If having mobile email and RDP capability wasn't a requirement for work, I don't think I'd even have a smartphone anymore. Might not have a cell phone period.

My aunt and uncle who are in their late 60s don't have cell phones, never have, never will. They don't even allow them in their house. We'll they don't allow use of them. If they see you with one, they'll either tell you to put it away or leave. Their school of thought is if you come over to visit, you visit with them. If you are bored and need something else to entertain you, or are having a conversation with someone else, then you are welcome to leave. And I 100% agree. A couple of my friends would come over and spend most of their time on Facebook or Twitter. After three times of this happening I blocked those sites and a few others on my home network. Again, if I bore you, you are free to leave, but I will not allow that trash in my home.

How many stories are reported every summer of so called parents forgetting about their young kids in a locked car? Or the so called mom that forgot her newborn at the airport a couple of months ago. You know what these people probably didn't forget? Their smartphone.
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DS0816

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My aunt and uncle who are in their late 60s don't have cell phones, never have, never will.
You should not assume that.

My father, at age 82, got his first cell phone, a basic phone, in 2014.

My aunt, at age 72, got her first cell phone, an iPhone, in 2015.

Why (with both) did that happen?

It is because the monthly costs of the landline—that is, the basic level (before long-distance calls and other miscellaneous charges)—made it no longer worth maintaining.

They both needed to make the change, as well, because of being out anywhere and having a phone on them. An elderly person driving somewhere, and the car breaking down, appreciates not having to be stranded without being able to communicate.

You can’t make an assumption that your aunt and uncle—even if they tell you so—would “never” get cell phones.
 
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nelson61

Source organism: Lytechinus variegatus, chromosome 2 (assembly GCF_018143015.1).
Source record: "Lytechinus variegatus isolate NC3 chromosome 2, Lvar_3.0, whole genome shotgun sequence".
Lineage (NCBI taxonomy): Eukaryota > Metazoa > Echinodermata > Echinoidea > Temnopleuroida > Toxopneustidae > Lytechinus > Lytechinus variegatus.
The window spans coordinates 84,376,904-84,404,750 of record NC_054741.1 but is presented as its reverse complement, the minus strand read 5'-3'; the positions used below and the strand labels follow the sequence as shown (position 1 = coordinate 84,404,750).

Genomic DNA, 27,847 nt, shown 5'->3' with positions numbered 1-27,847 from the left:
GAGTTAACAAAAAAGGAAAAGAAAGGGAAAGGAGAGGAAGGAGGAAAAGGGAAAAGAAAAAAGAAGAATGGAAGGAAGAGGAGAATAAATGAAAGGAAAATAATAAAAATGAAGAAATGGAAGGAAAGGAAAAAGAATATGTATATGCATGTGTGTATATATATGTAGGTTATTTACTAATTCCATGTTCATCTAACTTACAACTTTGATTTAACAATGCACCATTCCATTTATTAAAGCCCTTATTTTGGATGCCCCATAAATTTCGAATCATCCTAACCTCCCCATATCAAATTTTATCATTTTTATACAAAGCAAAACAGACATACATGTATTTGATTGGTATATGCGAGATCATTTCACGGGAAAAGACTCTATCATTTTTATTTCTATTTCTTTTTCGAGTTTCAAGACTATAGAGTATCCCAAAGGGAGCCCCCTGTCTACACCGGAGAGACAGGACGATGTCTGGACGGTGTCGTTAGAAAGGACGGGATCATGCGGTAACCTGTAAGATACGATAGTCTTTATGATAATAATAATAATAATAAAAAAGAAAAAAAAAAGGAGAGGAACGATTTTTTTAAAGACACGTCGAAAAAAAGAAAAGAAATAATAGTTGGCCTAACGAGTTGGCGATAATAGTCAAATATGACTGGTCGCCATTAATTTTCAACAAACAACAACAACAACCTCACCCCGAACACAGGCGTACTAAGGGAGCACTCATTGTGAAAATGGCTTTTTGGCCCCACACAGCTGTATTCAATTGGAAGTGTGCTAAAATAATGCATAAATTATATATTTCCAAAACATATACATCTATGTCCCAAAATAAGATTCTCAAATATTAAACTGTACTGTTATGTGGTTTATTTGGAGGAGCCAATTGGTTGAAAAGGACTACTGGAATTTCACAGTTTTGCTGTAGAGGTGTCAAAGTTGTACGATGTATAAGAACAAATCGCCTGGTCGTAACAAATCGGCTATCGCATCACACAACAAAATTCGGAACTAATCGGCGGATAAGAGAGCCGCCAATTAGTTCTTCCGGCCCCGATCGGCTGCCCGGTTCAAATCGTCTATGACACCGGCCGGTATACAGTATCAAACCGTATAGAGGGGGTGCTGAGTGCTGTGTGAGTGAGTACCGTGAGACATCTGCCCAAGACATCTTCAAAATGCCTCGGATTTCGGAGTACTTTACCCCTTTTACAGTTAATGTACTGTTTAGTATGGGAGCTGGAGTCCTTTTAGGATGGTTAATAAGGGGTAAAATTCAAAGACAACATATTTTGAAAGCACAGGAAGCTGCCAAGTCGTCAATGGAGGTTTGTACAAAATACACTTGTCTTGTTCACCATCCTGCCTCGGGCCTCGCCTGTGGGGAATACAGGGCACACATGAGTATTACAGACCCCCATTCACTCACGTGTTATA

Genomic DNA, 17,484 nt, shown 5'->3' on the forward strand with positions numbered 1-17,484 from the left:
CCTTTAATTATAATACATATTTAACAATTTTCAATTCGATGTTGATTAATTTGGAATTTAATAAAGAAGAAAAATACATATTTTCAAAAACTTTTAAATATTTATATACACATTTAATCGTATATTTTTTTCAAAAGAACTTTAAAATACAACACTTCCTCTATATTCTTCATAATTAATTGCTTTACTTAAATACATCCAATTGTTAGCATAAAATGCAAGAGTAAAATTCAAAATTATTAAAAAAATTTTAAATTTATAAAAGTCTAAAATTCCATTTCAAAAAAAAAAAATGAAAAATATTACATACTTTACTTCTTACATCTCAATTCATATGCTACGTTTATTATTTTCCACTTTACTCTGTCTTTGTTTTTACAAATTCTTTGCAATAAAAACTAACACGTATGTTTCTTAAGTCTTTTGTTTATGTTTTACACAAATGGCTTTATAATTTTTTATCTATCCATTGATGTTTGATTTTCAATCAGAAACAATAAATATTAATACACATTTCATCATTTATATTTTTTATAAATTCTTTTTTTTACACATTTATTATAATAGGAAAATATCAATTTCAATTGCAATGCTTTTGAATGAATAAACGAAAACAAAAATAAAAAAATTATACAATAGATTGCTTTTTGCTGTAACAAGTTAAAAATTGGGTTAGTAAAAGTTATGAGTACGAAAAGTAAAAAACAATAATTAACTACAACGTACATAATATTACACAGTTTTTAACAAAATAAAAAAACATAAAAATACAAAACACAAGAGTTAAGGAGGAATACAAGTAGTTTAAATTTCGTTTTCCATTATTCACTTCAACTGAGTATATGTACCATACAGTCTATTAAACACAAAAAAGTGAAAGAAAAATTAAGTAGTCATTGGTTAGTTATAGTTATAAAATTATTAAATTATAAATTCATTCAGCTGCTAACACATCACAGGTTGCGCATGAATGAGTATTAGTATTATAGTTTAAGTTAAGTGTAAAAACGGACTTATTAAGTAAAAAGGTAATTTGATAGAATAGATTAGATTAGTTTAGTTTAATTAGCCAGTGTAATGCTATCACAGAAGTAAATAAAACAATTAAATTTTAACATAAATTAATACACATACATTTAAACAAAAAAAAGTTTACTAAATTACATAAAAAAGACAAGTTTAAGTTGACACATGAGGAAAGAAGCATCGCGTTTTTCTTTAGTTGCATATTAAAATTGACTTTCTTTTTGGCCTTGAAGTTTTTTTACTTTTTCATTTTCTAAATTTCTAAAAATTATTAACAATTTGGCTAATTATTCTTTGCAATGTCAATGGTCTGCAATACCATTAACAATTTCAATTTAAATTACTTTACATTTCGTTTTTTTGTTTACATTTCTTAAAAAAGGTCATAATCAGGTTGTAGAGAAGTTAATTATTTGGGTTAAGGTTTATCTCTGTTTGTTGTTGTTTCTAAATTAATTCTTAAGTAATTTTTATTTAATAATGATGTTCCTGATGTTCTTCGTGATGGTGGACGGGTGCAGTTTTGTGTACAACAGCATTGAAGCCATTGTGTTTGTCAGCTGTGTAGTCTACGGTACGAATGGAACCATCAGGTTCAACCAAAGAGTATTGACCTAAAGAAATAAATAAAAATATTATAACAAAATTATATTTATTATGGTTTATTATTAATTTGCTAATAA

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Texting does not interrupt the recipient’s day as much as a phone call. The text can be read at leisure. Time is available for research. And there is a written record.

To really blow your mind, try Viber.
: devilish

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I like texting. I shut off all my voice mail systems and if someone wants to contact me, they can text me. gets rid of a lot of trash calls.

Telegram is my go to text and phone app with it's seamless and simultaneous cross networking between/phone/desktop/tablet.
 

Inclined Orbit

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Jan 2, 2018
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I will still say that myself and all of my friends with DTV, one who is a dealer with lots of IRDs running all the time have seen a big increase in glitches, freezing and lip sync issues over the last 3 to 5 yrs. I'm real familiar with how things work as part of my job was finding and fixing these problems at the uplink. The most reliable times I remember were way back when there were human eyeballs on monitors 24/7 and no automation. The first wave of automated monitoring maybe around 2012 let lots of glitches through and problems could go for hours before finally being discovered by humans looking at a monitor.

Going back 10yrs or so the availability to customers was around 99.97% including provider problems, equipment problems, rain fade and human error. Any idea what the average availability is today? Its a closely guarded number, but you can tell me....


The video is gathered is more efficient now because the issues are now seen in realtime, and video is no longer being encoded across the network but locally. Instead, full ATSC streams are sent to centralized points where they are encoded, muxed and the video is processed before uplinked. In the future, the regional uplinks won't have any encoding gear at all. Everything is now about metrics and all that data is gathered. The blips you see are not issues with the uplink but are mostly IRD issues, especially with the HS17. (No secret)

The entire monitoring system was overhauled in the past few years and is now exclusively IP monitoring over the network, and the capabilities are now much better even though it had growing pains. This allows us to see PAT, PMT, PCR, Transport errors in real time. Including any network errors. We can see all of those errors at every point in the entire uplink chain from the incoming, to our encoder, to our mux's, ect and can track down if it's an incoming issue or something else in real time. The tools we have are much better than what we had 5 years ago, by far. AI is a great thing when used correctly.

If you want to learn more about probes and what they can do today, you should check out this link.It's only one tool of many that we now have and it is much more than IP and router-related problems. Everything can be detected in real time and the metrics of it is being gathered. It's pretty crazy but when you can find trends to help save money, it tends to push what gets implemented.

https://www.telestream.net/pdfs/iq/productsheets/cVOC_Datasheet_0416-1.pdf